We have unpublished proteomic data, obtained from mice expressing endogenously-tagged class I PI3K components, that for the first time reveals the proteins that interact with the class I PI3K regulatory subunits in healthy compared to PTEN-null mouse prostate (3 month, Hi-grade PIN stage). We find evidence of substantial rewiring upstream of PI3K activation in the PTEN-null tissue, including; a dramatic decrease in association of IRS1 (Insulin Receptor Substrate 1) and increases in interactions with the poorly characterised molecules AFAP1L2 (XB130) and PLEKHS1, but little change in association with cell surface receptors. We hypothesise that these events drive reduced insulin responsiveness/dependency and, through the molecular properties of AFAP1L2 and PLEKHS1, increased receptor-independent, PIP3-driven 'feed-forward' augmentation of PIP3 signalling and tumour progression. We aim to investigate the mechanisms that lead to this rewiring and its implications for prostate cancer.

Planned Impact

The main beneficiaries will be:

1. Academics: This is dealt with more completely in the section Academic Beneficiaries.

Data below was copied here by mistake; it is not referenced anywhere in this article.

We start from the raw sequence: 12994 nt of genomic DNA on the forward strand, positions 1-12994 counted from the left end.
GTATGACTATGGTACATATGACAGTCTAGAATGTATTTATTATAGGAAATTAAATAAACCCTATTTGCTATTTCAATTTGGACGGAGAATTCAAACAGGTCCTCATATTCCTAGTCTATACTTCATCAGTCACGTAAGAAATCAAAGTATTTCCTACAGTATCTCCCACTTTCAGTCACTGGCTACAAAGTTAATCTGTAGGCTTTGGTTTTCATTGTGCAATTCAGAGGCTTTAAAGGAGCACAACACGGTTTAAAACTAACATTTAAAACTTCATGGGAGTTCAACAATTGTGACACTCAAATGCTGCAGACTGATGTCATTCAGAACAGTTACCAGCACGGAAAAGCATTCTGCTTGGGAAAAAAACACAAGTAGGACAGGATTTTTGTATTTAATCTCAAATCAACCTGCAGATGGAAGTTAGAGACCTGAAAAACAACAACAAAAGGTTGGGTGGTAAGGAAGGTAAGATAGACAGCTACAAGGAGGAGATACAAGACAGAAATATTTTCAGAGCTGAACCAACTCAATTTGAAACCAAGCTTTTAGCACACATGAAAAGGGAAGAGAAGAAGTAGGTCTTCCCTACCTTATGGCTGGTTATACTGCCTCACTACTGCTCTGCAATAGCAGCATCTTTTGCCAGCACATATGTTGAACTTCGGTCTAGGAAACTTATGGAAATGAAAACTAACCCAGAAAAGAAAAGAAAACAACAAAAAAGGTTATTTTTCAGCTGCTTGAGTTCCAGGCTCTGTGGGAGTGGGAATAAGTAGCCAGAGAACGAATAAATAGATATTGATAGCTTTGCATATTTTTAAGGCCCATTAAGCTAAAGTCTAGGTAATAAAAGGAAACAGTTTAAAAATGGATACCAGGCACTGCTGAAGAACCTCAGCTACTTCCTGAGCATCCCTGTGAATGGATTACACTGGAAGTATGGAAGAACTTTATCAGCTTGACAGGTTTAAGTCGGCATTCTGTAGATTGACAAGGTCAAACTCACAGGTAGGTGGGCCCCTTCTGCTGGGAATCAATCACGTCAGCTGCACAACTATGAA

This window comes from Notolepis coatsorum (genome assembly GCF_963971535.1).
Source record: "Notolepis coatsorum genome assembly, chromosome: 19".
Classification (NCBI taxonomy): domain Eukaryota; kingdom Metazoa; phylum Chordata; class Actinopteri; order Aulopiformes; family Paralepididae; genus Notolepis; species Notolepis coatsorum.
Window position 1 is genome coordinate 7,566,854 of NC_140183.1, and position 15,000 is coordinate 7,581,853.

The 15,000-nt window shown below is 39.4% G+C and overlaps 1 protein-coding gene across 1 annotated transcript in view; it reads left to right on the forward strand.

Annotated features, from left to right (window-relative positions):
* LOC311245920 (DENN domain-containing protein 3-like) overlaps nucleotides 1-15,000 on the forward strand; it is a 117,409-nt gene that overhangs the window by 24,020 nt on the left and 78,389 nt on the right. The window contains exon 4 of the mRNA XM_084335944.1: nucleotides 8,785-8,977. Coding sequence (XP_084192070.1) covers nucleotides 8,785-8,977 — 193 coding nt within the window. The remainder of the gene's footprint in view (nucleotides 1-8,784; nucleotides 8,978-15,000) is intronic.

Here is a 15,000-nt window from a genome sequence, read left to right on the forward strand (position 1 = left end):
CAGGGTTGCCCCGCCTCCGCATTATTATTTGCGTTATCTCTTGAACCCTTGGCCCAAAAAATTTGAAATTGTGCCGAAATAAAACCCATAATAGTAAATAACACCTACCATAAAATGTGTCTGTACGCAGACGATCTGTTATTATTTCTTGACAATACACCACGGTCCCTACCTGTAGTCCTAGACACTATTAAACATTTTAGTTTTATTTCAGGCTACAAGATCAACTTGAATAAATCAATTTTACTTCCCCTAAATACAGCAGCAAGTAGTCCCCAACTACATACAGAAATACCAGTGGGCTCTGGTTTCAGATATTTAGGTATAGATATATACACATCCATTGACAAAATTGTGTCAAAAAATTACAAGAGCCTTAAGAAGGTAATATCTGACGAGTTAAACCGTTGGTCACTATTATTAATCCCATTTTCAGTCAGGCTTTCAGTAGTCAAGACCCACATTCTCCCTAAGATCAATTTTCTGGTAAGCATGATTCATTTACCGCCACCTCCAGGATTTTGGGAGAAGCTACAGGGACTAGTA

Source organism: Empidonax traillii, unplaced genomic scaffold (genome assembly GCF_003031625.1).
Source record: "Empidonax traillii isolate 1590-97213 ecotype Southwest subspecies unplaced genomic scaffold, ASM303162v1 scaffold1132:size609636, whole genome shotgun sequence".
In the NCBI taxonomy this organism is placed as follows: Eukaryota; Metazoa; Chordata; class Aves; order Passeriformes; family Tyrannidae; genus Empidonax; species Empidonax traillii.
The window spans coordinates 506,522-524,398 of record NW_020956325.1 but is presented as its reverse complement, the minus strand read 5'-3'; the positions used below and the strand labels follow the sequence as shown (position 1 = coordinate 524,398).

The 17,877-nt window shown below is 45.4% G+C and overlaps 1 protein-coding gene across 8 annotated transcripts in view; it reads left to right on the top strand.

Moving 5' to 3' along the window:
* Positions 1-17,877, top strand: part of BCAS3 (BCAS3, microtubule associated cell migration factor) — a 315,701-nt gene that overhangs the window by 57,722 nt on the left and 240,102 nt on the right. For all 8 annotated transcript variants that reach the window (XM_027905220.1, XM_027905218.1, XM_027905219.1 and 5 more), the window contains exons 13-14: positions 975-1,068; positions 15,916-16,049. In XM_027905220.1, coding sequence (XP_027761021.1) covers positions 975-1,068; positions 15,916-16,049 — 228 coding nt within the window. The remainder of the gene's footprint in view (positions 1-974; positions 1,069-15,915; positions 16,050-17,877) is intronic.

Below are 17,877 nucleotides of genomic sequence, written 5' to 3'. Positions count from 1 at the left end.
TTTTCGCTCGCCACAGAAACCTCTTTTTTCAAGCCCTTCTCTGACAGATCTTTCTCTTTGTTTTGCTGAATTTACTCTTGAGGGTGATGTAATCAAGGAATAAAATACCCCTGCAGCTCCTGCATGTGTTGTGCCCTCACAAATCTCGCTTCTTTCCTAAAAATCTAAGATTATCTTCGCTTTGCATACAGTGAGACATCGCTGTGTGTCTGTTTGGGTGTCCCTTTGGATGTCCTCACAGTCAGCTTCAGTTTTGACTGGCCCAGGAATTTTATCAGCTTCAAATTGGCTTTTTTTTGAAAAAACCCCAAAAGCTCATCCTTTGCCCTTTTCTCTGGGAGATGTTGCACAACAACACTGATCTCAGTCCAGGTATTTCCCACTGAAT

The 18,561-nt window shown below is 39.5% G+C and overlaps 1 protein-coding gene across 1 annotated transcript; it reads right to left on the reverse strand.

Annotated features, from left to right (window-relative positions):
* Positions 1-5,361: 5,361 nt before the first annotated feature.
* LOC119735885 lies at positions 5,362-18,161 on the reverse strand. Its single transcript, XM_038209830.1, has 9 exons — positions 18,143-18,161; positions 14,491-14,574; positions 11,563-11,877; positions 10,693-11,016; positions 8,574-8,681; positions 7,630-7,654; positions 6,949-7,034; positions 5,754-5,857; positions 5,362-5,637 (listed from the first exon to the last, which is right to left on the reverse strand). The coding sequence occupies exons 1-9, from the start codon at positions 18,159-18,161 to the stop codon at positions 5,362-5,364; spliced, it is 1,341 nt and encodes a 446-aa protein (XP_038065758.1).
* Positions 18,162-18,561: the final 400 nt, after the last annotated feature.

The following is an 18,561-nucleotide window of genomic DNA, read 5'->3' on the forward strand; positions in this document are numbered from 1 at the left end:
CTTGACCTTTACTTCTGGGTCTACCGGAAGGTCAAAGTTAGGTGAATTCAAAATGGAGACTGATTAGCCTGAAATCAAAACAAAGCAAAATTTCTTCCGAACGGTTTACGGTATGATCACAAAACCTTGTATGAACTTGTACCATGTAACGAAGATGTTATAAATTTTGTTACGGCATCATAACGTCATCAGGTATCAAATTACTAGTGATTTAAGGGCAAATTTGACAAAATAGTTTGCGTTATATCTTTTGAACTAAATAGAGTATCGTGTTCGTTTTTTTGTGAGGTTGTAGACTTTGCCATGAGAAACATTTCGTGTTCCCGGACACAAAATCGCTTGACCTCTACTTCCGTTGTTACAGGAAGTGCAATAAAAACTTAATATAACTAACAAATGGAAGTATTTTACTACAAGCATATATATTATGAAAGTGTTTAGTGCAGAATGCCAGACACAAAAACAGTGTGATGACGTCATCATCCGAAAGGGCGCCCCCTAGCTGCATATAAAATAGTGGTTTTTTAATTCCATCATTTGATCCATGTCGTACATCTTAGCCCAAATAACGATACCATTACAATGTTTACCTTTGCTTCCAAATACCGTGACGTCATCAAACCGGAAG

2. The two staff employed directly on the grant.
3. Industry: including our MICA-partner AstraZeneca and the pharmaceutical sector more broadly.
4. The General public.
5. Clinicians.
6. The MRC
7. Our host organisation, the Babraham Institute

They will benefit in the following ways:

1. Academics. The following elements of our research will have a wide spread impact in the fields of cancer biology and intracellular signalling; the technology we apply to study PI3K signalling in vivo, the results of that analysis that will reveal the endogenous network of class IA PI3K regulators in vivo for the first time, the loss of IRS drive to class IA PI3Ks in the context of loss of PTEN may be a widespread phenomenon in cancer and an important event in tumour progression and the increased association of the poorly understood PI3K adaptors PLEKHS1 and AFAP1L2 in the absence of PTEN in mouse prostate may well be informative for a number of other types of cancer. The project will also create new directions for academic research; in cancer biology generally and prostate cancer specifically, these are very poorly understood and the communication of the results of this project will have a significant impact on knowledge within the public domain and will encourage other academic groups to enter these important field.